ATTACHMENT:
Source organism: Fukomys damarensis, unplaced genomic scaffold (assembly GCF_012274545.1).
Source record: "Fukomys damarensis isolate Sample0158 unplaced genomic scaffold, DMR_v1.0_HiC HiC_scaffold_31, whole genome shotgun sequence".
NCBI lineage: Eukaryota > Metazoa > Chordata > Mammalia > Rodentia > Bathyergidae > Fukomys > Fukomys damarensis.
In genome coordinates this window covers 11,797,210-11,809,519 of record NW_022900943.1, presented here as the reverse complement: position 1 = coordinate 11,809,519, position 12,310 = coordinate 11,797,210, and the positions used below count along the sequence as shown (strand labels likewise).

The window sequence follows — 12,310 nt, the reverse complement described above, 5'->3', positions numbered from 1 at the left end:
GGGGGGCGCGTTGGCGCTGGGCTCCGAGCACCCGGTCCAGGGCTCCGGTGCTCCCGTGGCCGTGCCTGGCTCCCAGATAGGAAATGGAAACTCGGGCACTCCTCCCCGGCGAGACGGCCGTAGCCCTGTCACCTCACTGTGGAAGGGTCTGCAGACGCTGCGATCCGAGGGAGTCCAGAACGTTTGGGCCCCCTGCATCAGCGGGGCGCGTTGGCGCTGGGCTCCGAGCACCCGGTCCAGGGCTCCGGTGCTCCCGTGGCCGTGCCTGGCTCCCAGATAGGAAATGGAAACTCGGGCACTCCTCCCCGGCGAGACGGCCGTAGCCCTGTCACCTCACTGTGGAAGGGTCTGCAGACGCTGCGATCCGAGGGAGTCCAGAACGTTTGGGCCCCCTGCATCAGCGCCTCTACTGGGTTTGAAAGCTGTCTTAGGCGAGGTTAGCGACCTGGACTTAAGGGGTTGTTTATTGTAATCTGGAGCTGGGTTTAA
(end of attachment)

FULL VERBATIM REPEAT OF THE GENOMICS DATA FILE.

Source organism: Fukomys damarensis, unplaced genomic scaffold (assembly GCF_012274545.1).
Source record: "Fukomys damarensis isolate Sample0158 unplaced genomic scaffold, DMR_v1.0_HiC HiC_scaffold_31, whole genome shotgun sequence".
NCBI lineage: Eukaryota > Metazoa > Chordata > Mammalia > Rodentia > Bathyergidae > Fukomys > Fukomys damarensis.
In genome coordinates this window covers 11,797,210-11,809,519 of record NW_022900943.1, presented here as the reverse complement: position 1 = coordinate 11,809,519, position 12,310 = coordinate 11,797,210, and the positions used below count along the sequence as shown (strand labels likewise).

The window sequence follows — 12,310 nt, the reverse complement described above, 5'->3', positions numbered from 1 at the left end:
GGGGGGCGCGTTGGCGCTGGGCTCCGAGCACCCGGTCCAGGGCTCCGGTGCTCCCGTGGCCGTGCCTGGCTCCCAGATAGGAAATGGAAACTCGGGCACTCCTCCCCGGCGAGACGGCCGTAGCCCTGTCACCTCACTGTGGAAGGGTCTGCAGACGCTGCGATCCGAGGGAGTCCAGAACGTTTGGGCCCCCTGCATCAGCGGGGCGCGTTGGCGCTGGGCTCCGAGCACCCGGTCCAGGGCTCCGGTGCTCCCGTGGCCGTGCCTGGCTCCCAGATAGGAAATGGAAACTCGGGCACTCCTCCCCGGCGAGACGGCCGTAGCCCTGTCACCTCACTGTGGAAGGGTCTGCAGACGCTGCGATCCGAGGGAGTCCAGAACGTTTGGGCCCCCTGCATCAGCGCCTCTACTGGGTTTGAAAGCTGTCTTAGGCGAGGTTAGCGACCTGGACTTAAGGGGTTGTTTATTGTAATCTGGAGCTGGGTTTAA